Cross posted on Math SE

I am trying to understand virtual sites in MD simulations, and I came across this configuration:

Virtual sites diagram

Here, coordinate $\mathbf{s}$ represents the virtual site, which is formed by three other atoms $\mathbf{i}$, $\mathbf{j}$, and $\mathbf{k}$. The distance between atom $\mathbf{i}$ and the virtual site $\mathbf{s}$ is $|\mathbf{d}|$. The position of atoms $\mathbf{i}$, $\mathbf{j}$, and $\mathbf{k}$ are $\mathbf{r}_i$, $\mathbf{r}_j$, and $\mathbf{r}_k$, respectively.

In this case, the virtual site ($\mathbf{r}_s$) is in the plane of the other three particles at a distance of $|\mathbf{d}|$ from $\mathbf{i}$ at an angle of $\theta$ from $\mathbf{r}_{ij}$. Atom $\mathbf{k}$ defines the plane and direction of the angle.

How should I get the position of $\mathbf{r}_s$ using the other three atom positions and an angle?

I know the equation for $\mathbf{r}_s$, but I couldn't understand how it is derived. Any help is appreciated.
$$ \mathbf{r}_s = \mathbf{r}_i + d \cos\theta\, \frac{\mathbf{r}_{ij}}{|\mathbf{r}_{ij}|} + d \sin\theta\, \frac{\mathbf{r}_{\perp}}{|\mathbf{r}_{\perp}|}\tag{1}, $$ in which $$ \mathbf{r}_{\perp} = \mathbf{r}_{jk} - \frac{\mathbf{r}_{ij} \cdot \mathbf{r}_{jk}}{\mathbf{r}_{ij} \cdot \mathbf{r}_{ij}}\, \mathbf{r}_{ij}. \tag{2} $$

  • $\begingroup$ I think it's already mentioned in gromacs manual and the subsequent paper. $\endgroup$ Oct 5, 2023 at 20:22
  • $\begingroup$ @RoshanShrestha why not show where in the manual and where in the paper it's answered? Some people might not even know which paper to seek! $\endgroup$ Oct 5, 2023 at 21:38
  • $\begingroup$ Wouldn't it just be $\mathbf{r_i} + \frac{d \left(\mathbf{r_j}- \mathbf{r_k}\right)}{|\mathbf{r_j}- \mathbf{r_k}|}$? If you already have $\mathbf{r_i}$, then why would an angle $\theta$ that has nothing to do with the length $d$ matter? $\endgroup$ Oct 6, 2023 at 0:09
  • $\begingroup$ My bad, thanks @NikeDattani So, in the book Molecular Liquids Dynamics and Interactions, there is a chapter written by H.J.C. Berendsen and W.F. van Gunsteren from Page 475-500 on Molecular dynamics simulations: techniques and approaches. $\endgroup$ Oct 6, 2023 at 6:10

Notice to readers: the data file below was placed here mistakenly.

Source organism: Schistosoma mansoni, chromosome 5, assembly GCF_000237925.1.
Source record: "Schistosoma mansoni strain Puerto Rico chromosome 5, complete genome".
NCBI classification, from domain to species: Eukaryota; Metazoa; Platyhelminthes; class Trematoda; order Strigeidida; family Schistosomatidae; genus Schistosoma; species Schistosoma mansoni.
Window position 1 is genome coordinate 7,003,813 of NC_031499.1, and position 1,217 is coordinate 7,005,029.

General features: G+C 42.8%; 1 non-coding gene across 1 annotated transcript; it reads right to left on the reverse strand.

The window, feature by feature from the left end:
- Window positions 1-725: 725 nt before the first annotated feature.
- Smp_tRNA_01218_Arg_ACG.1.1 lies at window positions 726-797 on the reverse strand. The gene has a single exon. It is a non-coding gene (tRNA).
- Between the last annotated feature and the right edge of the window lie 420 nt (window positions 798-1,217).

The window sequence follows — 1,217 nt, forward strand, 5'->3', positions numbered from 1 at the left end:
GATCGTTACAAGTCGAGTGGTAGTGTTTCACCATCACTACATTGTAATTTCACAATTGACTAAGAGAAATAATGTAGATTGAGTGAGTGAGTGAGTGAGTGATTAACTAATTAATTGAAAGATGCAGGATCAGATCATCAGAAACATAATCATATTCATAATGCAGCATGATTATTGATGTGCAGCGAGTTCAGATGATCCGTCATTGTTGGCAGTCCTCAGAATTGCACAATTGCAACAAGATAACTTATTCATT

• $\begingroup$ @RoshanShrestha, Yes, you are correct. I went through that book thoroughly. I did manage to derive for simple cases (as given in the book), but for this configuration, I couldn't. $\endgroup$
    – Vasista
    Oct 6, 2023 at 6:57

2 Answers 2


The formula (1) in the question:

$$ \mathbf{r}_s = \underset{\text{term A}}{\mathbf{r}_i} + \underset{\text{term B}}{d \cos\theta\, \frac{\mathbf{r}_{ij}}{|\mathbf{r}_{ij}|}} + \underset{\text{term C}}{d \sin\theta\, \frac{\mathbf{r}_{\perp}}{|\mathbf{r}_{\perp}|}}\tag{1} $$

can be understood as going to the position of $s$ by starting at the position of $i$ (term A) and adding the two legs (terms B and C) of the right-angled triangle with $\mathbf{r}_{is}$ as its hypotenuse (equivalently, stating $\mathbf{r}_{is}$ in the orthonormal basis vectors of terms B and C).

Term B is the unit vector $\hat{\mathbf{r}}_{ij}$, and term C is the unit vector coplanar and perpendicular to $\hat{\mathbf{r}}_{ij}$. The (not yet unit) vector $\mathbf{r}_\perp$ in term C is constructed to lie in the desired plane but be perpendicular to $\mathbf{r}_{ij}$ by subtracting from $\mathbf{r}_{jk}$ its projection into $\mathbf{r}_{ij}$ (a Gram-Schmidt orthogonalization). This is the formula (2) in the question.

The below diagram may help visually:

Geometry of atoms k, j, i, and virtual site s, showing the vector is as the sum of basis vectors parallel and perpendicular to in.

  • $\begingroup$ Useful relations to help understand this answer: $\sin(\theta - \pi)=-\sin(\theta),\cos(\theta-\pi)=-\cos(\theta).$ $\endgroup$ Oct 13, 2023 at 15:34

I have posted the same question in Mathematics StackExchange and here is the reply.

Suppose that $d=|\mathbf{d}|$ and $\mathbf{r}_{ij}\ne \mathbf{0}$. Then in the plane of the other three particles with the coordinates origin at $\mathbf{r}_i$ and the basis of consisting of the unit vector $\frac{\mathbf{r}_{ij}}{|\mathbf{r}_{ij}|}$ and some orthogonal to it unit vector $\mathbf{r'}$, the virtual site has coordinates $(d\cos\theta,d\sin\theta)$. Thus $$\mathbf{r}_s = \mathbf{r}_i + d \cos\theta\, \frac{\mathbf{r}_{ij}}{|\mathbf{r}_{ij}|} + d \sin\theta\, \mathbf{r'}.$$ The vector $\mathbf{r'}$ belongs to the plane spanned by $\mathbf{r}_{ij}$ and $\mathbf{r}_{jk}$, so $\mathbf{r'}=\lambda_i\mathbf{r}_{ij}+\lambda_k\mathbf{r}_{jk}$ for some real $\lambda_i$ and $\lambda_k$. Moreover, $0=\mathbf{r'}\cdot \mathbf{r}_{ij}=\lambda_i\mathbf{r}_{ij}\cdot \mathbf{r}_{ij}+\lambda_k\mathbf{r}_{jk}\cdot \mathbf{r}_{ij}$. So $\lambda_i=-\lambda_k\frac{\mathbf{r}_{jk}\cdot \mathbf{r}_{ij}}{\mathbf{r}_{ij}\cdot \mathbf{r}_{ij}}$. Thus $$\mathbf{r'}=\lambda_k\left(-\frac{\mathbf{r}_{jk}\cdot \mathbf{r}_{ij}}{\mathbf{r}_{ij}\cdot \mathbf{r}_{ij}}\mathbf{r}_{ij} +\mathbf{r}_{jk}\right)=-\lambda_k\mathbf{r}_{\perp}.$$ Since $|\mathbf{r'}|=1$, we have $|\lambda_k|=\frac{1}{|\mathbf{r}_{\perp}|}$. It remains to determine the sign of $\lambda_k$. It corresponds to the direction of the angle $\theta$ between $\mathbf{r}_{ij}$ and $\mathbf{r}_{s}-\mathbf{r}_{i}$. In particular, when $\theta=\frac{\pi}{2}$, we have $\mathbf{r'}=\mathbf{r}_s-\mathbf{r}_i$. But this direction is not very clear to me, maybe, because there is no coordinate system in the supplementary picture.


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